For decades, Peter Bagge has reigned as Seattle’s mightiest cartoonist. He’s a high-functioning artist, which is to say that his work is strong in just about any way an artist’s work can be measured: he’s prolific, he’s stylistically fascinating, his comics are easy to read and well-written, he has a unique viewpoint, and his work has deepened over time. Though he’s been publishing work for over three decades now, Bagge’s best work — a biography of Margaret Sanger titled Woman Rebel — was published in late 2013, and there’s no sign that he’s slowing down in terms of output and quality. And in fact, it’s easy to misremember Bagge as an artist that was born fully formed. He’s been so consistent for so long that you might believe he’s always been this good.
It’s not strictly true. While Bagge has always possessed plenty of raw talent, even he had to start somewhere. This month, Fantagraphics is publishing The Complete Neat Stuff, a handsome two-volume collection of all 15 issues of Bagge’s early Neat Stuff comics. Neat Stuff was created by Bagge as “a one-man anthology of sorts,” a way for him to work on multiple characters and different types of stories all at once.
The 15 comics collected in this volume were originally published from 1985 to 1988, and they contain the first real appearance of Bagge’s signature character, Buddy Bradley, who would go on to star in Bagge’s longest-running series, Hate. Perhaps more importantly, though, they document Bagge’s transition from the promising boy cartoonist who won early praise from Robert Crumb to a leading comics artist of his generation. It’s a portrait of a cartoonist in his adolescence.
As an object, The Complete Neat Stuff is simply gorgeous. It’s large and heavy, with clean angles and bright, beautiful, gigantic portraits of Bagge’s characters on the book covers and the slipcase. The paper is thick and the reproduction of Bagge’s original art is unbelievably sharp. it’s almost weird to see the art on those original pulpy pages treated with such care and consideration, given what is basically the comics equivalent of a movie being remastered and cleaned up for a deluxe Blu-Ray reissue. (It must be noted, though, that the very first sentence of The Complete Neat Stuff has an error in it. Bagge’s introduction begins, “I was living in Hoboken, NJ in late 1983 when Robert Crumb to serve as the managing editor of his underground comics anthology, Weirdo — an offer I eagerly accepted.” Those missing words — presumably “asked me” — are a minor mistake so far as typos go, but they’re an uncomfortable start to what is supposed to be a comprehensive volume. It’s like watching a diva stumble on the hem of her gown as she walks across the stage to begin her showstopping aria.)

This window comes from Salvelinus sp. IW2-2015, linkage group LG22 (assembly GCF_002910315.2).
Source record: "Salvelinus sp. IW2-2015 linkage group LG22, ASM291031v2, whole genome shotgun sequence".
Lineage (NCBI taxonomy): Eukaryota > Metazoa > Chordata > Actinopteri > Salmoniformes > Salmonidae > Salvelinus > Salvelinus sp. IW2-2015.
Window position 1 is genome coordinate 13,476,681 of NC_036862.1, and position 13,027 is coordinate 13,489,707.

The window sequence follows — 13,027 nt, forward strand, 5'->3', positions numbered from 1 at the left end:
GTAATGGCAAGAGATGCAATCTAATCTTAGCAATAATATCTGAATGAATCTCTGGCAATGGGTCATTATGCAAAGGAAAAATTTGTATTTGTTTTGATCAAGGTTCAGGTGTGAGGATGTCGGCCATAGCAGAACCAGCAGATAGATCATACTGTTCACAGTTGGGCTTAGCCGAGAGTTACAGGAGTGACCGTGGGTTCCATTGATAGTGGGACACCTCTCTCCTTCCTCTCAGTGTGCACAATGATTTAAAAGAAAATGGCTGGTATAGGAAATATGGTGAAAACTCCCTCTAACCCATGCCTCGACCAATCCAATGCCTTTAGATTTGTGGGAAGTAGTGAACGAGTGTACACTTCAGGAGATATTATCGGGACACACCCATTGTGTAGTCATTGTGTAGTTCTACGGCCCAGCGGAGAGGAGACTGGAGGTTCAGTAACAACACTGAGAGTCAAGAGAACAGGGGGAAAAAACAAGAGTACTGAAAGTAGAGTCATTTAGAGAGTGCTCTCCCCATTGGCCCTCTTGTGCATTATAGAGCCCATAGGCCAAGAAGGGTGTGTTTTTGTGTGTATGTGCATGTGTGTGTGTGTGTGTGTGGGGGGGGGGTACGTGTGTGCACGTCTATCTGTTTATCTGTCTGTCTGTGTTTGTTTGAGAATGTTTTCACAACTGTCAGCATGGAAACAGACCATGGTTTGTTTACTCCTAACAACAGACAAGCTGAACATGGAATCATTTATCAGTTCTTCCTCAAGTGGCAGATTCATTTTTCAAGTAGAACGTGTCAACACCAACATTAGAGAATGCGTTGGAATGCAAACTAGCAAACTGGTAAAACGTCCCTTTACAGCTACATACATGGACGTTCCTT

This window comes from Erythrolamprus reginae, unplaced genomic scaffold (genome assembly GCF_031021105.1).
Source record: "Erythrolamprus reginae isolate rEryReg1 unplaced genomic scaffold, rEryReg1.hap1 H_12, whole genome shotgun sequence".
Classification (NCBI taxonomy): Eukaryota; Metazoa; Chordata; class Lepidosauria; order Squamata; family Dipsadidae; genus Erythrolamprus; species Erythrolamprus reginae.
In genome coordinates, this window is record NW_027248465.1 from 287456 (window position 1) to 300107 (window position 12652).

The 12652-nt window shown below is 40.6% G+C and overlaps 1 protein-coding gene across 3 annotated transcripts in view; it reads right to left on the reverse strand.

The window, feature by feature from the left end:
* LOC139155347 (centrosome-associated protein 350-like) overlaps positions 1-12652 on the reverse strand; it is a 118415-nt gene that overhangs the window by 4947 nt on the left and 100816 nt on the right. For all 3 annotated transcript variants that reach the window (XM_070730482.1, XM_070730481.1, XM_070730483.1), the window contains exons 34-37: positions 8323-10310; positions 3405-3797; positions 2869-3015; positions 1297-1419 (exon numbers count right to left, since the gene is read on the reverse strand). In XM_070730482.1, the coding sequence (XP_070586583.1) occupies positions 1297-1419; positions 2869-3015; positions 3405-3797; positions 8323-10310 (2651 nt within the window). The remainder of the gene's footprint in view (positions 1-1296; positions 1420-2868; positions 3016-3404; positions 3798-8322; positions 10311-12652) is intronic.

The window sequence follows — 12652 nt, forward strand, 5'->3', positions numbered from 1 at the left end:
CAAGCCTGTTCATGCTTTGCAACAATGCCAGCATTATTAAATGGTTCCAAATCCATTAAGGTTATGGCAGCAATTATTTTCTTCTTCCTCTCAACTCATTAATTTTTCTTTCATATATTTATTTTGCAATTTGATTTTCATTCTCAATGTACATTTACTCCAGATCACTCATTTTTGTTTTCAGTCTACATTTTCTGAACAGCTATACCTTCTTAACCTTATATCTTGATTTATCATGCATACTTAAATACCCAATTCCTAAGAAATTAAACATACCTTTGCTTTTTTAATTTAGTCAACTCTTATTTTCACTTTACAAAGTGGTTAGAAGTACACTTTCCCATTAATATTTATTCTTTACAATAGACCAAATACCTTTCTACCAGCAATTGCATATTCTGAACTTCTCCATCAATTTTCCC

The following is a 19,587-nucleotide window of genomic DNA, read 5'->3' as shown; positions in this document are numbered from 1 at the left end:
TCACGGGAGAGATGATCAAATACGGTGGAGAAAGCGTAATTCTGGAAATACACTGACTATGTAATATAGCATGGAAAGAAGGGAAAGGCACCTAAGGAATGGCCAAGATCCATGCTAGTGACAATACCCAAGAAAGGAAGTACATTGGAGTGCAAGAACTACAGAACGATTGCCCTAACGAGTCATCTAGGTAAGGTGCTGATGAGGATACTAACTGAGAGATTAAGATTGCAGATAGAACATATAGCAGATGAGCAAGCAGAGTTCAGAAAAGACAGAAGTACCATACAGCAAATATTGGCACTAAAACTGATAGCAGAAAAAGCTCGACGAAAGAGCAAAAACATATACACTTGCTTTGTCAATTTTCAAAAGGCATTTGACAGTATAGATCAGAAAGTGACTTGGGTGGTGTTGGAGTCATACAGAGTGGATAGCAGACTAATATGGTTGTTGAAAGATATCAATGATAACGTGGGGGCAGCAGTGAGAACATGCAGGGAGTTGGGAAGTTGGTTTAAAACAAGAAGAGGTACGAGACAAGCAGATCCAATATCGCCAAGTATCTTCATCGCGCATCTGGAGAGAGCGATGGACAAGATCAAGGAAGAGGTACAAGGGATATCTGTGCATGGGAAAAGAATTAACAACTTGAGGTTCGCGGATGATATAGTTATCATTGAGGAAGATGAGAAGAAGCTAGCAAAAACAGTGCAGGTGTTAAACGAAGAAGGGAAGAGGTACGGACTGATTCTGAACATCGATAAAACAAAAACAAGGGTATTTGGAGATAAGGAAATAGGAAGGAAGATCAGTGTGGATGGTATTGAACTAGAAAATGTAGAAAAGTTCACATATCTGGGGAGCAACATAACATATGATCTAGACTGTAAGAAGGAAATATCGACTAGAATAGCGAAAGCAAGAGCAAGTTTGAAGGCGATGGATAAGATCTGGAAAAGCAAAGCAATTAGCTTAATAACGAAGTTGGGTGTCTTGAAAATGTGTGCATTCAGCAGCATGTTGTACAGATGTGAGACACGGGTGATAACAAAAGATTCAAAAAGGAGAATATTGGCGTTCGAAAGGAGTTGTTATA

Seattle publisher Fantagraphics Books has for many years been collecting the definitive editions of many classic cartoonists, from Charles Schulz to Walt Kelly, and to see Bagge’s earliest Fantagraphics work receive this kind of care feels like a generational shift of sorts. Between The Complete Neat Stuff and last year’s The Complete Eightball, Fantagraphics has finally gotten around to archiving the early works of Fantagraphics artists, thereby completing the publishers’ journey from angry young press to elder statesmen of the American comics scene.
So enough about the cover. How’s the book? Speaking as someone who read and loved back issues of Neat Stuff just a couple years after their original publication, I was surprised by how rough some of the early issues are. Early stories are suffused with the gay panic and “ironic” racism of late-80s alternative culture — enough to make modern audiences wince with discomfort every few pages. (And some of the references have dramatically changed over time: one character in issue four watches TV and exclaims, “What a good man that Bill Cosby is!” It’s supposed to be a joke about the superficiality of celebrity culture but the years have turned it into an uglier punchline than even young Bagge could have anticipated.) Some of the earliest art is overwrought and, at times, downright ugly. And the in-your-face punk-rock angry young man vibe of the first few issues of Neat Stuff seems more like bratty overindulgence.
The very first story in Neat Stuff features recurring character Girly Girl, a riff on obnoxious-adorable comics characters like Ernie Bushmiller's Nancy. When we first see her, people are running away from Girly Girl in a blind panic. She’s carrying a possum carcass around with her — “I thought it might be worth a couple o’ laffs,” she explains to the narrator, and then she shows off “a huge, festering sore on my abdomen! Ain’t it a scream!” A “knee-jerk liberal” shows up and offers to help Girly Girl become a functioning member of society, but Girly Girl smacks him in the head with a baseball bat. Then she goes downtown and makes fun of people, causing mischief until someone gets hurt because of her bratty actions. Girly Girl then seems to feel sorry for what she did, at which point the narrator, who identifies as Girly Girl’s “biggest fan,” announces “I don’t think you’re funny anymore!” His gigantic foot, swathed in Keds, falls from the sky and crushes Girly Girl to jelly, with a giant “SPLAT!” sound effect.